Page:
June 17, 2011 4:34 pm at 4:34 pm #597462TheGoqParticipant
are you? I know i should ask my lor but there are many erudite learned posters here i thought id ask here.June 17, 2011 4:38 pm at 4:38 pm #778535YW Moderator-80Member
im not sure what erudite means
but No you are not permitted to.
some rule leniently on this when a variety of conditions are fulfilled, such as there is no meat department there, or the knife is known to be used only for fruit, or other things (im apparently not erudite enough to know which)
no one in my circles would ever buy such cut-up-fruit.June 17, 2011 4:43 pm at 4:43 pm #778536Busy As A BeeParticipant
What about fruit on a platter in a nonjewish location, are you allowed to eat the grapes and blueberries (fruit that is not cut) if its on the decorative platter with the rest of the fruit?June 17, 2011 4:43 pm at 4:43 pm #778537☕️coffee addictParticipant
I do, I was told that there’s a knife specifically used for fruit (called a fruit knife) and anyway regarding R. 80 there are a lot of stores that the meat department is in a totally different part of the storeJune 17, 2011 5:00 pm at 5:00 pm #778538optimusprimeMember
Depends how it is prepared. In case the knife is used for fish, meat, or other such products then it is certainly not permissible. I recall the fish store in my old neighborhood was owned by a gentile. He has a special knife for kosher fish and that is where we, along with many other families, bought fish from. But IMHO you have got to do a thorough investigation before buying from such a store.June 17, 2011 5:21 pm at 5:21 pm #778539gavra_at_workParticipant
Depends how it is prepared.
Don’t you mean there is more than meets the eye?June 17, 2011 6:00 pm at 6:00 pm #778540BSDMember
Moderator-80-“but No you are not permitted to.”
It depends if it’s a small mom and pop store cutting up a small quantity of fruit or a bigger department store such as shop rite which cuts large quantities. The issue is that it can be assumed that after the first several cuts, any bi’en that may be on the knife will have been wiped off and those pieces onto which they were transferred to are batul chad bitrei with the non treif pieces. If I am not mistaken, I believe it is muttar lichatchilah-especially since it is unlikely that in a prominent store they would use the same knife and if they did they most likely cleaned it. In a small store you would be correct because there may not be enough “kosher” pieces to be mivatel the treif ones and there is a much bigger likelihood that the same knife is used for the meats as for the fruit.June 17, 2011 8:10 pm at 8:10 pm #778542always runs with scissors fastParticipant
The problem with cut up fruits is the knife they were using. I WOULD NEVER buy half a watermelon from a non jew store because what else was that knife used to cut? THey may have brought it from the back of the grocery where they have a little deli, they may wash it in the same sink etc.
NEver mind kashrus, but at least in a yiddisher store, we know/hope/expect that a yid has to wash with a tepel after making!June 17, 2011 8:26 pm at 8:26 pm #778543☕ DaasYochid ☕Participant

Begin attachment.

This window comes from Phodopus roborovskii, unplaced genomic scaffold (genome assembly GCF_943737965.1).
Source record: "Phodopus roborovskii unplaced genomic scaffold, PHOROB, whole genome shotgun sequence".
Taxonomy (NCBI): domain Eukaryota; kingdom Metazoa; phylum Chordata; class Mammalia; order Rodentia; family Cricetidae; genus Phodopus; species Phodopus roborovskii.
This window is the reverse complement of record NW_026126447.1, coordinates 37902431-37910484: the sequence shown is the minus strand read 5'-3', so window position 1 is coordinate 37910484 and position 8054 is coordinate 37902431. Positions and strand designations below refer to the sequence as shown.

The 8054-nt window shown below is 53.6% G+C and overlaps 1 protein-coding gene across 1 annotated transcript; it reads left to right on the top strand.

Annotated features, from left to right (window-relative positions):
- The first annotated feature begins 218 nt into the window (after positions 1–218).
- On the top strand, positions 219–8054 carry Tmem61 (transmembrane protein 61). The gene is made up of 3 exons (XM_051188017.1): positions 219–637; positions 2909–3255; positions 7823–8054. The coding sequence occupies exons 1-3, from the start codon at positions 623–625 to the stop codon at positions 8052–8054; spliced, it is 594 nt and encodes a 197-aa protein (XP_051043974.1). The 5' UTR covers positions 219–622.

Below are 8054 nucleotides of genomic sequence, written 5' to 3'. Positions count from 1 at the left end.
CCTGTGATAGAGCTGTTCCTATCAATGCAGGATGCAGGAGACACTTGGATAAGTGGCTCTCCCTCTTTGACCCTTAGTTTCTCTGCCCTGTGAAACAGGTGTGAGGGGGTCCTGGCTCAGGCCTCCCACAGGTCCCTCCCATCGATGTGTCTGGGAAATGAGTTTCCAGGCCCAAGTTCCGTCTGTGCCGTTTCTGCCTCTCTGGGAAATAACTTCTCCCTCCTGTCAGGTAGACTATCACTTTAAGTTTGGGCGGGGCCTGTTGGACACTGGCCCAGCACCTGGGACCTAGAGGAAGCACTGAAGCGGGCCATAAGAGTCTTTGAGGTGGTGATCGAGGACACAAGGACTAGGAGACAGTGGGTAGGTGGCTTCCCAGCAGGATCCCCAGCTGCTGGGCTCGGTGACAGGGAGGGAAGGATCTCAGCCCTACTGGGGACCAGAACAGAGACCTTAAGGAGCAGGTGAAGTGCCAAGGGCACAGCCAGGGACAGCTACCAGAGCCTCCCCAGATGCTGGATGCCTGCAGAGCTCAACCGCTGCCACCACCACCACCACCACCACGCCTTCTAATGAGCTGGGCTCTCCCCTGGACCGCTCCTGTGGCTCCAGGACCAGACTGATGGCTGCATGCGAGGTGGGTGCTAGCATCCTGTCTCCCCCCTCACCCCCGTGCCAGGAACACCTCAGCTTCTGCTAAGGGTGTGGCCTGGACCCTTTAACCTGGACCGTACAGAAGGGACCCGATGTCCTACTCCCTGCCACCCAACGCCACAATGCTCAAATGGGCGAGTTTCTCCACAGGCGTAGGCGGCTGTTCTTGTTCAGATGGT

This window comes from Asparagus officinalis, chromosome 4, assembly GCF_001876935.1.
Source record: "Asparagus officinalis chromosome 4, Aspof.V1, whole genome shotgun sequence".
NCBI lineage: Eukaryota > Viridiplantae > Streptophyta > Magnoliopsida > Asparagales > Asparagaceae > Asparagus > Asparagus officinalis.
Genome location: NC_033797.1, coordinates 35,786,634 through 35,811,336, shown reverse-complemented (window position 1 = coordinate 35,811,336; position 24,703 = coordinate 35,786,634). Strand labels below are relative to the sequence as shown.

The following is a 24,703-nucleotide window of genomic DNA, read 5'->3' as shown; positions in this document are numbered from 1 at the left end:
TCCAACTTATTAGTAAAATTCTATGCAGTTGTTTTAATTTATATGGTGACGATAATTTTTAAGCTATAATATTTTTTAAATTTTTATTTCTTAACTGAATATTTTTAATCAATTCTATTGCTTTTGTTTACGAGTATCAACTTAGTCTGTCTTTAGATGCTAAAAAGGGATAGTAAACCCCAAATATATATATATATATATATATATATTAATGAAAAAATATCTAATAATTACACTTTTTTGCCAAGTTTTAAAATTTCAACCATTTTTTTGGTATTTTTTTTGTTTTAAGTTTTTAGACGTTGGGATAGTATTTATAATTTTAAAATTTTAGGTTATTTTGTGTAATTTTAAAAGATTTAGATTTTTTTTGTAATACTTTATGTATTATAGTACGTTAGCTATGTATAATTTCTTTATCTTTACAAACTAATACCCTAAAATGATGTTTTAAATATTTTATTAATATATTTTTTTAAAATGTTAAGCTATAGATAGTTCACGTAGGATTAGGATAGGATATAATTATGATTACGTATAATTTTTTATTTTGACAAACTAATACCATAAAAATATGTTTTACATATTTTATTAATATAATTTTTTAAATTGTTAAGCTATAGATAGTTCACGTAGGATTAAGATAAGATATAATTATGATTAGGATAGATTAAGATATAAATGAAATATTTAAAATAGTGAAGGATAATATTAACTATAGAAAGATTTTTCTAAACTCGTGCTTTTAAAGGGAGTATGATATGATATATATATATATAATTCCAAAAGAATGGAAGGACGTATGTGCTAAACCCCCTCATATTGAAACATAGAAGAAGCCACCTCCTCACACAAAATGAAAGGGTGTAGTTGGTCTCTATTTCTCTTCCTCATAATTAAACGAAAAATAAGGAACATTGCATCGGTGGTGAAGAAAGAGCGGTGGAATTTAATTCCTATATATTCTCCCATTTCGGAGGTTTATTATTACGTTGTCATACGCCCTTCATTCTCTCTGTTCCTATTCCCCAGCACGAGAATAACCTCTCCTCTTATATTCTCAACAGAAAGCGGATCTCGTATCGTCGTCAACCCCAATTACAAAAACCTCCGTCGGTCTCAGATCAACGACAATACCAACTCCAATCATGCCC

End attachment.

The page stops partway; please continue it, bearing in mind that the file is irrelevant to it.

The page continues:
What about fruit on a platter in a nonjewish location, are you allowed to eat the grapes and blueberries (fruit that is not cut) if its on the decorative platter with the rest of the fruit?
YesJune 17, 2011 9:23 pm at 9:23 pm #778544
Yes they have a special knife but if the guy needs to cut his bacon sandwich that he has for lunch do you think he would hesitate using this special knife?June 17, 2011 10:10 pm at 10:10 pm #778545minyan galMember
What about the peeled and cored whole pineapples? I believe that there is a special machine that does this and it is doubtful that it could be used for anything else? Also, what about products in a bulk food store that originally were kosher – the sealed bag had a hechsher? There is a large chain of bulk food stores in Canada that sells the Osem Israeli cous cous in bulk for a fraction of the price that it sells for in small packages. The clerk told me that the bin that cous cous is in has never been used for anything else – however, the scoops are washed often in a dishwasher and I am sure the original scoop doesn’t go back to the original bin. Would the cous cous be kosher?June 17, 2011 10:44 pm at 10:44 pm #778546
Blueberries might need to be checked for bugs they are not the same as grapes.June 17, 2011 11:18 pm at 11:18 pm #778547zahavasdadParticipant
Yes they have a special knife but if the guy needs to cut his bacon sandwich that he has for lunch do you think he would hesitate using this special knife?
Yes he would, if a health inspection would occur when that happend and he was caught doing that, the store would receive a heavy fineJune 17, 2011 11:21 pm at 11:21 pm #778548optimusprimeMember
Yes there is more than meets the eye concerning the knife. While it may resemble a simple blade, it can contain the essence of what it was previously used for. If the knife is used to cut meat and ten minutes later its used for cheesecake, don’t you think that is a problem?June 18, 2011 8:19 pm at 8:19 pm #778549
2qwerty: Halacha is not concerened about a far-fetched possibility if there are keilim meyuchadim.June 19, 2011 2:09 am at 2:09 am #778550happiestMember
I was told that I was not allowed to buy cut up fruit from a store without a hechsher because there is always the possibility of the person cutting the fruit to use that same knife on his ham sandwich too.June 19, 2011 2:27 am at 2:27 am #778551Pac-ManMember
Yes he would, if a health inspection would occur when that happend and he was caught doing that, the store would receive a heavy fine